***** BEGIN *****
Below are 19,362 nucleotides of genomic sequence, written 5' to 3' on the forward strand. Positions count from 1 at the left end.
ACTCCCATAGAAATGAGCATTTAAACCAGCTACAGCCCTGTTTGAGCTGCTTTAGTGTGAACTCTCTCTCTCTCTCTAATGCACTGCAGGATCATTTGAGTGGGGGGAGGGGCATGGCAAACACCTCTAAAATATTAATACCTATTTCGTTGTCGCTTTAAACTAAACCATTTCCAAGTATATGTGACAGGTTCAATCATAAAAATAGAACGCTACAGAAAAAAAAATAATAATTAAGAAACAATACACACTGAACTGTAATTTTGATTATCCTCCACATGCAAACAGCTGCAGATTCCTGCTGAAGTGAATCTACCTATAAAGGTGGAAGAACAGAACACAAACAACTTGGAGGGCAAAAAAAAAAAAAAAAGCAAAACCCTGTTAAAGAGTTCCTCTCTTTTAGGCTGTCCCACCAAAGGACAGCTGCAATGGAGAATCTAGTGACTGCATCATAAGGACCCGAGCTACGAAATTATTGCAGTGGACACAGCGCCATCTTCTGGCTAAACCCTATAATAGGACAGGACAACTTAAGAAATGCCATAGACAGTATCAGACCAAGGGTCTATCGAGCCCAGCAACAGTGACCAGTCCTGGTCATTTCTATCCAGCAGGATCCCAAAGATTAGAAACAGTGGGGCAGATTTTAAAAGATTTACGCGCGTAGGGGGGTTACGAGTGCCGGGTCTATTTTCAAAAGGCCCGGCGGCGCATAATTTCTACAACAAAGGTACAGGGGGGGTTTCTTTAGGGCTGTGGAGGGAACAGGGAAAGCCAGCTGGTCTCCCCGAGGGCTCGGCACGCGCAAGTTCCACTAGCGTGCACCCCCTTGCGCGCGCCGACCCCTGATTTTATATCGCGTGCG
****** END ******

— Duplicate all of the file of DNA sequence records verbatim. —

Below are 19,362 nucleotides of genomic sequence, written 5' to 3' on the forward strand. Positions count from 1 at the left end.
ACTCCCATAGAAATGAGCATTTAAACCAGCTACAGCCCTGTTTGAGCTGCTTTAGTGTGAACTCTCTCTCTCTCTCTAATGCACTGCAGGATCATTTGAGTGGGGGGAGGGGCATGGCAAACACCTCTAAAATATTAATACCTATTTCGTTGTCGCTTTAAACTAAACCATTTCCAAGTATATGTGACAGGTTCAATCATAAAAATAGAACGCTACAGAAAAAAAAATAATAATTAAGAAACAATACACACTGAACTGTAATTTTGATTATCCTCCACATGCAAACAGCTGCAGATTCCTGCTGAAGTGAATCTACCTATAAAGGTGGAAGAACAGAACACAAACAACTTGGAGGGCAAAAAAAAAAAAAAAAGCAAAACCCTGTTAAAGAGTTCCTCTCTTTTAGGCTGTCCCACCAAAGGACAGCTGCAATGGAGAATCTAGTGACTGCATCATAAGGACCCGAGCTACGAAATTATTGCAGTGGACACAGCGCCATCTTCTGGCTAAACCCTATAATAGGACAGGACAACTTAAGAAATGCCATAGACAGTATCAGACCAAGGGTCTATCGAGCCCAGCAACAGTGACCAGTCCTGGTCATTTCTATCCAGCAGGATCCCAAAGATTAGAAACAGTGGGGCAGATTTTAAAAGATTTACGCGCGTAGGGGGGTTACGAGTGCCGGGTCTATTTTCAAAAGGCCCGGCGGCGCATAATTTCTACAACAAAGGTACAGGGGGGGTTTCTTTAGGGCTGTGGAGGGAACAGGGAAAGCCAGCTGGTCTCCCCGAGGGCTCGGCACGCGCAAGTTCCACTAGCGTGCACCCCCTTGCGCGCGCCGACCCCTGATTTTATATCGCGTGCG